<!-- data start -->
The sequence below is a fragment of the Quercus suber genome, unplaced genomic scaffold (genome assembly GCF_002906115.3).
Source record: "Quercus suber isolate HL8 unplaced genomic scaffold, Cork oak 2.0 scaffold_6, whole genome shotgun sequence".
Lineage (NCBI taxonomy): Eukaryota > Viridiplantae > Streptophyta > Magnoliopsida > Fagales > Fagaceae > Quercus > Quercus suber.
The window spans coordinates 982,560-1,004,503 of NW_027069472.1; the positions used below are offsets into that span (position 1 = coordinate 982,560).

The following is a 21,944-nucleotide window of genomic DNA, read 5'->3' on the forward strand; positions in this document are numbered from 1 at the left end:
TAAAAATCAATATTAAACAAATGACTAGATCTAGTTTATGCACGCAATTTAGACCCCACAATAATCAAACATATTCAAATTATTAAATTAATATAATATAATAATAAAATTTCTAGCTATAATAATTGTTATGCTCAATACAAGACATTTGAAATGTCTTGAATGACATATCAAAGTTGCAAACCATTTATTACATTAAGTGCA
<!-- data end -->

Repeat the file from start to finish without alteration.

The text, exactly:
The sequence below is a fragment of the Quercus suber genome, unplaced genomic scaffold (genome assembly GCF_002906115.3).
Source record: "Quercus suber isolate HL8 unplaced genomic scaffold, Cork oak 2.0 scaffold_6, whole genome shotgun sequence".
Lineage (NCBI taxonomy): Eukaryota > Viridiplantae > Streptophyta > Magnoliopsida > Fagales > Fagaceae > Quercus > Quercus suber.
The window spans coordinates 982,560-1,004,503 of NW_027069472.1; the positions used below are offsets into that span (position 1 = coordinate 982,560).

The following is a 21,944-nucleotide window of genomic DNA, read 5'->3' on the forward strand; positions in this document are numbered from 1 at the left end:
TAAAAATCAATATTAAACAAATGACTAGATCTAGTTTATGCACGCAATTTAGACCCCACAATAATCAAACATATTCAAATTATTAAATTAATATAATATAATAATAAAATTTCTAGCTATAATAATTGTTATGCTCAATACAAGACATTTGAAATGTCTTGAATGACATATCAAAGTTGCAAACCATTTATTACATTAAGTGCA